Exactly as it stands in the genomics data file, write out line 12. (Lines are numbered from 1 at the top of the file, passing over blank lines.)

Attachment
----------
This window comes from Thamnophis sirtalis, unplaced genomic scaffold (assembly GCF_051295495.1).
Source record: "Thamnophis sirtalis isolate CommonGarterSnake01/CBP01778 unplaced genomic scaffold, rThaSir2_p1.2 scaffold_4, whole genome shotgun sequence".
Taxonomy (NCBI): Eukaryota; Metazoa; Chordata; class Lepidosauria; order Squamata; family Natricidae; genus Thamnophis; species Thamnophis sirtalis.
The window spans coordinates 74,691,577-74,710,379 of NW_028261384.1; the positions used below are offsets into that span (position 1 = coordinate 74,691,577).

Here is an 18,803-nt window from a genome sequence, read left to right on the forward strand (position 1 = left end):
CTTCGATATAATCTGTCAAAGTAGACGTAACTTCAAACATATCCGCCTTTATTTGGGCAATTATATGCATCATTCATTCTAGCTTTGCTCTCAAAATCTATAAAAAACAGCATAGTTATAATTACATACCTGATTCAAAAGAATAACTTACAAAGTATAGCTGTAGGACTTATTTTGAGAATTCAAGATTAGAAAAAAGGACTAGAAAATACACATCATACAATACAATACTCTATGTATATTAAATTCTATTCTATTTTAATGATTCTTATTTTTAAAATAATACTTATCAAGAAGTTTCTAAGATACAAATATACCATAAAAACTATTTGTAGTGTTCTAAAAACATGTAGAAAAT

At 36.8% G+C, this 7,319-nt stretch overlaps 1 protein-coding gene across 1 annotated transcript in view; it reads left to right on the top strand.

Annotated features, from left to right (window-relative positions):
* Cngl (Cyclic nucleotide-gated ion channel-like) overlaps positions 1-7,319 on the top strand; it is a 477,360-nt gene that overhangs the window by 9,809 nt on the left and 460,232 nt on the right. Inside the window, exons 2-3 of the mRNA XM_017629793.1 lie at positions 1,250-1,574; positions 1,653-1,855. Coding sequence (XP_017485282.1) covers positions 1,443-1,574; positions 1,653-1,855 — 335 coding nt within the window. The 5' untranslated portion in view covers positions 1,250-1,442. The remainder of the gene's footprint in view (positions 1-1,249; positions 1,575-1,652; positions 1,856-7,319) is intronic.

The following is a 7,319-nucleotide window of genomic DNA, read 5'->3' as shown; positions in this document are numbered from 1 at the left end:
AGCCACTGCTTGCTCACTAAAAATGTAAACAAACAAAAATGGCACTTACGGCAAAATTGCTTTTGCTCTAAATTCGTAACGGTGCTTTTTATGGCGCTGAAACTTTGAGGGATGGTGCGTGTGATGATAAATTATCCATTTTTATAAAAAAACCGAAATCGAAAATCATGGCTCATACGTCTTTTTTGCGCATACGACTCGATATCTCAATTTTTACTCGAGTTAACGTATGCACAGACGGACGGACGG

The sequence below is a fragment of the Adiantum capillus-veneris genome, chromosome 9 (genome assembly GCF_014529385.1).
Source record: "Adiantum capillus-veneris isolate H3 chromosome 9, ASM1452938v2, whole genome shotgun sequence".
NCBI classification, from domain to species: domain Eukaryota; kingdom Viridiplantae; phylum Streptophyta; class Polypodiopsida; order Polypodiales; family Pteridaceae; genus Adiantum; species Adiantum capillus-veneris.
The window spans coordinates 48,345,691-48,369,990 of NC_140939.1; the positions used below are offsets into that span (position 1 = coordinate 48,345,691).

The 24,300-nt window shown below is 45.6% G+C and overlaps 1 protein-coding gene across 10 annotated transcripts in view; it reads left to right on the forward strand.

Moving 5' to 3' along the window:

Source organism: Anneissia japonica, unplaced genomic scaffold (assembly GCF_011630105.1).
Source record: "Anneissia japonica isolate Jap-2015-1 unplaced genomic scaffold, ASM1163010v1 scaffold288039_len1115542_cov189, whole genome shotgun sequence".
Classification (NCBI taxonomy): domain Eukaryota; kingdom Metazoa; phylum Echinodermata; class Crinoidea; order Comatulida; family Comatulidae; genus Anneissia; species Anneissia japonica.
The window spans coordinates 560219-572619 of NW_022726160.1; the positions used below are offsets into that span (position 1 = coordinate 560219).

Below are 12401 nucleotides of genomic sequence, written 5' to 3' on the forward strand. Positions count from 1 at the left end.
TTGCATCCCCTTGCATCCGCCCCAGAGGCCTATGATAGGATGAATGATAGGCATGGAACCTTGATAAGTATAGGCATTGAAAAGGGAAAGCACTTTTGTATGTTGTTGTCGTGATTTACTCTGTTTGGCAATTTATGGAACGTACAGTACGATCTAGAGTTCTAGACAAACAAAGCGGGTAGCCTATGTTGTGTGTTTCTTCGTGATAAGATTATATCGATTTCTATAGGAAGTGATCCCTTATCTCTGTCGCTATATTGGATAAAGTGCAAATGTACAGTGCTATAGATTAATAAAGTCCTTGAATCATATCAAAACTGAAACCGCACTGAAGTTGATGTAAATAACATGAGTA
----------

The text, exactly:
The sequence below is a fragment of the Adiantum capillus-veneris genome, chromosome 9 (genome assembly GCF_014529385.1).